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Learning Prolog: Semester 2 Lab 12

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You may have noticed that I've skipped a week in this series. Don't panic - I've done it on purpose. The task for lab 11 felt very close to the assessed coursework (ACW) for the Artificial Intelligence module that I'm learning Prolog in. I've decided to play it safe and hold off on posting about it for now. I might post later - it all depends on what the ACW is.

Anyway, the main task for this lab was to finish the work we started last week, but there was an additional challenge, too. It was based on the following challenge:

SEND + MORE = MONEY

Each letter stands for a digit, and the idea is to write a Prolog program that work out what each of the letters stands for. This problem is actually quite simple, and the particular way that you'd go about solving this has a special name.

In the beginning, I only knew one way to writing programs: Functional programming. Next, University introduced me to the wonderful world of Object Oriented Programming. In my second year, my AI module has been bending my mind with Symbolic Programming. Now, I have learnt of a fourth programming paradigm - Constraint based programming.

The solution for the above was provided (and explained!) in the lecture slides for this week:


% From http://clip.dia.fi.upm.es/~vocal/public_info/seminar_notes/node13.html
smm :-
    % Let X be the set of variables which I am going to assign
    X = [S,E,N,D,M,O,R,Y],
    % ...and Digits is the unique set of digits to assign
    Digits = [0,1,2,3,4,5,6,7,8,9], /* assign recursively goes through the letter variables and assigns them a digit */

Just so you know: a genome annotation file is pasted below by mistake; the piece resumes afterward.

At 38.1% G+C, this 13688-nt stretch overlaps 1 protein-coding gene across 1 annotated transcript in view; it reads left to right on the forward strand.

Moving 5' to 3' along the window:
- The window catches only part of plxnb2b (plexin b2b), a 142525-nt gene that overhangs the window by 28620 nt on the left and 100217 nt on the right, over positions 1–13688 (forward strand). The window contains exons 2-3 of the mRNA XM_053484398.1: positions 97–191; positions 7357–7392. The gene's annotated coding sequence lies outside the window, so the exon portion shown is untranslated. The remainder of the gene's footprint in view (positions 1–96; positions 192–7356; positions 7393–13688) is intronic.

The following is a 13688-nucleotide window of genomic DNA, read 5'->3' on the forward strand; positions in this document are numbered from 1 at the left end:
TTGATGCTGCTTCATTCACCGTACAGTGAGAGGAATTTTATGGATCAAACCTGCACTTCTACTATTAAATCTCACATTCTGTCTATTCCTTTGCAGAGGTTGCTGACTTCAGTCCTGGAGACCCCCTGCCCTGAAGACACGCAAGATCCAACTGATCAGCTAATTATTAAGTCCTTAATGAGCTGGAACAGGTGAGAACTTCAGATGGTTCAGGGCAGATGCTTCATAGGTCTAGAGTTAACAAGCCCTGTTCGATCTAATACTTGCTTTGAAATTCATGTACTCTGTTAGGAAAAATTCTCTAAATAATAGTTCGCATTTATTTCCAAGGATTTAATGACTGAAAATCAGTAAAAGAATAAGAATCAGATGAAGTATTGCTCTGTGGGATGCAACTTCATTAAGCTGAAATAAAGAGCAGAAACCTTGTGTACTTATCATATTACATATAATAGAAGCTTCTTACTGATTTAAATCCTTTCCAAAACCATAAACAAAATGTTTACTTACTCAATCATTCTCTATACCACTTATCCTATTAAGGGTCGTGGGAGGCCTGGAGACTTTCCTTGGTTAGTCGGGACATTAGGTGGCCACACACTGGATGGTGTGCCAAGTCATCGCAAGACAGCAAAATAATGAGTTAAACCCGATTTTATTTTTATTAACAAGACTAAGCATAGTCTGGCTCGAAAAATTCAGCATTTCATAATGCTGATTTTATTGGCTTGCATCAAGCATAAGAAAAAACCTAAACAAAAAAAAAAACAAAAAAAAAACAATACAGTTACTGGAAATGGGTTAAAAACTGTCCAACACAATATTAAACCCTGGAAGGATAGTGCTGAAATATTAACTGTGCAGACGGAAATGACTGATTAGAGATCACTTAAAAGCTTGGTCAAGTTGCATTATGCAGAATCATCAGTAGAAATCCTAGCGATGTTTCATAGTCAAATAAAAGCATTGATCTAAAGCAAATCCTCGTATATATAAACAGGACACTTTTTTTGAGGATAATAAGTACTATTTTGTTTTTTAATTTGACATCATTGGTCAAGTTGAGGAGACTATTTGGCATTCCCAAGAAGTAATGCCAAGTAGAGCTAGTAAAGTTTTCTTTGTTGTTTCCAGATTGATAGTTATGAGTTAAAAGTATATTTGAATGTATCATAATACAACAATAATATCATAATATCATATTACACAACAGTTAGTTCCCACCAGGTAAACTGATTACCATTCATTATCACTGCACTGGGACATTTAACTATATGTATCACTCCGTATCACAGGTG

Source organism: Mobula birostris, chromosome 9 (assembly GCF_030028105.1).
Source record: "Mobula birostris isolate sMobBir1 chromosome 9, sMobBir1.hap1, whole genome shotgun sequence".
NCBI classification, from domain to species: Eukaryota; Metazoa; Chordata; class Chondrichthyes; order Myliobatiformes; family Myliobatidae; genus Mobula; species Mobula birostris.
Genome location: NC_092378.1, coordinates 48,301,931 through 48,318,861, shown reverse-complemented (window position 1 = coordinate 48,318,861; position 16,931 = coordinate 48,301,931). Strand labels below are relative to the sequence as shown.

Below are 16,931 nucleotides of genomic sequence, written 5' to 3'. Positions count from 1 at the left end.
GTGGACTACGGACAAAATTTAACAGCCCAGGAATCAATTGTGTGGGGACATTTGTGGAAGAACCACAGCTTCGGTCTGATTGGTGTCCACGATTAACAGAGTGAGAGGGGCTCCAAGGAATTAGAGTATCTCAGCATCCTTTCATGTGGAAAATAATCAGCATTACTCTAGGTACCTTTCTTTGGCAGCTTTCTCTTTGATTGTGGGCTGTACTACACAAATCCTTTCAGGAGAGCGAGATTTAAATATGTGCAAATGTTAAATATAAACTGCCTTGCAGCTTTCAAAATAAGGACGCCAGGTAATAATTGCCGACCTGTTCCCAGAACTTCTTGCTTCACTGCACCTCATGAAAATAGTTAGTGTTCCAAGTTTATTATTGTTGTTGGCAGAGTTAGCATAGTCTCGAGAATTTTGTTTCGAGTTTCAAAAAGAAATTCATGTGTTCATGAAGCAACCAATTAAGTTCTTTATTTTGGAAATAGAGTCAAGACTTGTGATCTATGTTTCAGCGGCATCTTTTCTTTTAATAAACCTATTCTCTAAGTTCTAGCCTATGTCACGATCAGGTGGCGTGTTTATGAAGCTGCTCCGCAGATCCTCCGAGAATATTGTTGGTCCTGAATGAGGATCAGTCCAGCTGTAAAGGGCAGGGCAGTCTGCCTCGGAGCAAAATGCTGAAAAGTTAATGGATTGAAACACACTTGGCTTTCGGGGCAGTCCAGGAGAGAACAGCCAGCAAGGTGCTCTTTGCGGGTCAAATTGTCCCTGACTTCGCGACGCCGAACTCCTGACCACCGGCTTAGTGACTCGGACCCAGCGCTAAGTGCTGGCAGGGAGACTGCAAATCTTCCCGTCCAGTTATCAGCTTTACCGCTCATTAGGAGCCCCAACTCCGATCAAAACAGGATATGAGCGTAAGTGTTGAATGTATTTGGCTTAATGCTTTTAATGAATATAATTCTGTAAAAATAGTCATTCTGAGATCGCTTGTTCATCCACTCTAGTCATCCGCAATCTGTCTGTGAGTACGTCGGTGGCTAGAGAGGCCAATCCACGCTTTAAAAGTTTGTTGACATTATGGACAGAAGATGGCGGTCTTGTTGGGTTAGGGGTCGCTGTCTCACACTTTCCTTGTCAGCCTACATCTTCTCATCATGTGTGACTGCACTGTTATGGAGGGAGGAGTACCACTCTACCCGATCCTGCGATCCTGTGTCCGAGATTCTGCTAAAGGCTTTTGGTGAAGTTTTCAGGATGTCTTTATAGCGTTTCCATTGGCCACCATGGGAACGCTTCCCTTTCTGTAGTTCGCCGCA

assign_digits(X, Digits),        
    M > 0,        S > 0,    
    % multiply to corresponding 10 to the n
    1000*S + 100*E + 10*N + D + 
    1000*M + 100*O + 10*R + E    =:=        
    10000*M + 1000*O + 100*N + 10*E + Y, 
    /*
    This is then the constraint in raw Prolog. =:= checks for equality in the expression.
    */
    write(X).

myselect(X, [X|R], R). % Assign to first and hand back the rest
myselect(X, [Y|Xs], [Y|Ys]):- myselect(X, Xs, Ys). /* ...otherwise on backtracking free up the old binding Y and go get another value of X from the other Xs */

assign_digits([], _List).
assign_digits([D|Ds], List):-
    myselect(D, List, NewList),
    assign_digits(Ds, NewList).

This code works by creating an array of unknowns, an array of digit values that the array of variables can take, and then assigning each of the variables a value one by one. The expression on lines 10-12 is then tested, and if it doesn't match (which it probably won't), Prolog backtracks and tries to reassign one of the variables it assigned before. It repeats this process until it finds the solution.

Brute force isn't very efficient or clever, but it does the job quickly enough:


smm.
[9, 5, 6, 7, 1, 0, 8, 2].

Very nice. But that wasn't actually the challenge to for the lab. The real challenge was to adapt the above code in order to solve a slightly different puzzle:

DONALD + GERALD = ROBERT

Thankfully, all this new problem takes is a slight adjustment to the smm/1 rule that the above solution came with:

dgr :-
    % Let X be the set of variables which I am going to assign
    X = [D, O, N, A, L, G, E, R, B, T],
    % ...and Digits is the unique set of digits to assign
    Digits = [0,1,2,3,4,5,6,7,8,9],
    % Assign recursively goes through the letter variables and assigns them a digit       
    assign_digits(X, Digits),        
    D > 0,        G > 0,    
    % Multiply to corresponding  10 to the n
    100000*D + 10000*O + 1000*N + 100*A + 10*L + D + 
           100000*G + 10000*E + 1000*R + 100*A + 10*L + D    =:=        
    100000*R + 10000*O + 1000*B + 100*E + 10*R + T,
    /*
    This is then the constraint in raw Prolog. =:= checks for equality in the expression.
    */  
    write(X).

All I did was alter the unknown variables to match the new problem. Here's my result:


smm.
[5, 2, 6, 4, 8, 1, 9, 7, 3, 0].

This may well be the last post (Edit:) in this series until the end of the ACW. See you later!

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